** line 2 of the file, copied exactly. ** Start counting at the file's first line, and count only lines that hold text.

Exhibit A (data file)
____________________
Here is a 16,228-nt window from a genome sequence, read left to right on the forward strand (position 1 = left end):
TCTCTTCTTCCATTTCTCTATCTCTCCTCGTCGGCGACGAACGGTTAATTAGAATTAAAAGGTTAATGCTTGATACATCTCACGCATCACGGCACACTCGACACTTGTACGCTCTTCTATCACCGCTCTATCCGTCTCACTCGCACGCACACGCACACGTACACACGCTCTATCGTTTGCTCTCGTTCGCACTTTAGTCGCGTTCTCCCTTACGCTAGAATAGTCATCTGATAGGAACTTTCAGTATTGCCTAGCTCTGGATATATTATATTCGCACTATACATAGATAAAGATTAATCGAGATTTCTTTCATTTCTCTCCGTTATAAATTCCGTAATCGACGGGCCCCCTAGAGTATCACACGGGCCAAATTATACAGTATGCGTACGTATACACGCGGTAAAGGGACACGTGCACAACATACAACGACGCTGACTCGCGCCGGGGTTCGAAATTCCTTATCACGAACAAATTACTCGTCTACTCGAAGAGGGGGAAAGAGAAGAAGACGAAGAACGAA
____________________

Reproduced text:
TCTCTTCTTCCATTTCTCTATCTCTCCTCGTCGGCGACGAACGGTTAATTAGAATTAAAAGGTTAATGCTTGATACATCTCACGCATCACGGCACACTCGACACTTGTACGCTCTTCTATCACCGCTCTATCCGTCTCACTCGCACGCACACGCACACGTACACACGCTCTATCGTTTGCTCTCGTTCGCACTTTAGTCGCGTTCTCCCTTACGCTAGAATAGTCATCTGATAGGAACTTTCAGTATTGCCTAGCTCTGGATATATTATATTCGCACTATACATAGATAAAGATTAATCGAGATTTCTTTCATTTCTCTCCGTTATAAATTCCGTAATCGACGGGCCCCCTAGAGTATCACACGGGCCAAATTATACAGTATGCGTACGTATACACGCGGTAAAGGGACACGTGCACAACATACAACGACGCTGACTCGCGCCGGGGTTCGAAATTCCTTATCACGAACAAATTACTCGTCTACTCGAAGAGGGGGAAAGAGAAGAAGACGAAGAACGAA